South Africa election tough test for ANC
Johannesburg, April 22, 2009
South Africans voted today (April 22) in an election that poses the toughest test for the ruling African National Congress (ANC) since apartheid ended 15 years ago.
The ruling party is virtually assured a fourth straight win since defeating white minority rule under Nelson Mandela in 1994, and parliament is expected to vote ANC leader Jacob Zuma president after the ballot.
But the ANC faces an unprecedented challenge from opposition parties hoping to capitalise on voter frustration over corruption, poverty and rampant crime, and could lose the two-thirds majority that gives it the right to change the constitution and entrench its power further.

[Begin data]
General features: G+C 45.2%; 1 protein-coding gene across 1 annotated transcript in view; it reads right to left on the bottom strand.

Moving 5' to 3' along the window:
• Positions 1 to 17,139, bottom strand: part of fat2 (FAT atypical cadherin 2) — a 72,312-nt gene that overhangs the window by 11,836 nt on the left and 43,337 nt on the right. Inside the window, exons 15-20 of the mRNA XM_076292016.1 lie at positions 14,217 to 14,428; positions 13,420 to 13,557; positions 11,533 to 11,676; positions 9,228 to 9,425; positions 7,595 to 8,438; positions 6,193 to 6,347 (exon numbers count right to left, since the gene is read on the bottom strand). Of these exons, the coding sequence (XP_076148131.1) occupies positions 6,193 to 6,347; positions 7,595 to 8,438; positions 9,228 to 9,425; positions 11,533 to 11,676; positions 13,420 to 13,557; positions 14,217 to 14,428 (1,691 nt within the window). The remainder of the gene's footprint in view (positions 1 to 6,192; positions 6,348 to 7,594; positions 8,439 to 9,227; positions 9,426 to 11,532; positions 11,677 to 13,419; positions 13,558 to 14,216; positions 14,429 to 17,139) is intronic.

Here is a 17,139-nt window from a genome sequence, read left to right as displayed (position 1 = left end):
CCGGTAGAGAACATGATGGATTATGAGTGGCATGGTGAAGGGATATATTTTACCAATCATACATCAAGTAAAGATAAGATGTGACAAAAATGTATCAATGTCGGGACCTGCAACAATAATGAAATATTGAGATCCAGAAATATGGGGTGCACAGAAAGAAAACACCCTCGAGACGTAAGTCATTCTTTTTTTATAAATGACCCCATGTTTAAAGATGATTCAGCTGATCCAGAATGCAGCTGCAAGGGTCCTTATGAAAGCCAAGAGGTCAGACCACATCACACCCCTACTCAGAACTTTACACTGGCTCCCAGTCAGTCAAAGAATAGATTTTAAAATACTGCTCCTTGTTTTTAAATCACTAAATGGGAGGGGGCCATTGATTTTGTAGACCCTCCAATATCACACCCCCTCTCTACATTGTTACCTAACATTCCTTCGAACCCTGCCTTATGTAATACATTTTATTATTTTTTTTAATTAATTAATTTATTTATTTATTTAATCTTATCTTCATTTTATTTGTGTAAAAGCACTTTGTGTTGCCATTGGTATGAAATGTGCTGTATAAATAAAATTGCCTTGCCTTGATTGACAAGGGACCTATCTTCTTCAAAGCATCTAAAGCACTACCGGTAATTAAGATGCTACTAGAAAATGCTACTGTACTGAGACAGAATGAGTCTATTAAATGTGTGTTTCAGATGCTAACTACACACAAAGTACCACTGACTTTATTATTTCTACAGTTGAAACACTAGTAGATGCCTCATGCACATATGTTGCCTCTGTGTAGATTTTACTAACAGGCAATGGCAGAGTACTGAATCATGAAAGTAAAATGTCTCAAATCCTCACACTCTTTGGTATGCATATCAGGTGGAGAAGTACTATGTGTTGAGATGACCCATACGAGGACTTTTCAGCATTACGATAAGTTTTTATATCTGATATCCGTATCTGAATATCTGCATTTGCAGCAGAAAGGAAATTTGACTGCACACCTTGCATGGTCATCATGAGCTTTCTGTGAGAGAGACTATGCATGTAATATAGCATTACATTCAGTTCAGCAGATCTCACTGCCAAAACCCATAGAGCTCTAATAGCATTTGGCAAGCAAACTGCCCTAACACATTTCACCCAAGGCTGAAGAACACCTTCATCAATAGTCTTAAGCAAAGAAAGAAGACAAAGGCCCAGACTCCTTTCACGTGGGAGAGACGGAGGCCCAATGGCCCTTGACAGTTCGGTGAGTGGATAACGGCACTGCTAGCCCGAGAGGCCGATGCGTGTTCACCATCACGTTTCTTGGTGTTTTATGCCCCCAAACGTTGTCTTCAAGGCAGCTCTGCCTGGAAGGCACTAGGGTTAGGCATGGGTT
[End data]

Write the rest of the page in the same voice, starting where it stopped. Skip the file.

Polling stations opened at 7 am (0500 GMT) with just over 23 million people eligible to vote in national and provincial elections in Africa's biggest economy. Voters began queuing before dawn.
Many analysts believe the ANC, whose anti-apartheid credentials make it the choice for millions of black voters, will win between 60 and 66 per cent of the vote, a result that would cheer investors keen to see the ANC's grip on power loosened.
One key challenge to the ANC comes from a new party formed by those loyal to former President Thabo Mbeki, who was ousted by the ANC amid allegations he meddled in a corruption case against Zuma. The charges were dropped on a technicality.
The first credible black opposition to the ANC, the Congress of the People party (COPE) appears to have some support among South Africa's growing black middle class, but has faltered as it struggles to win over the poor majority.
Polls close at 9 pm (1900 GMT) and first results are expected to start trickling in late tonight. – Reuters
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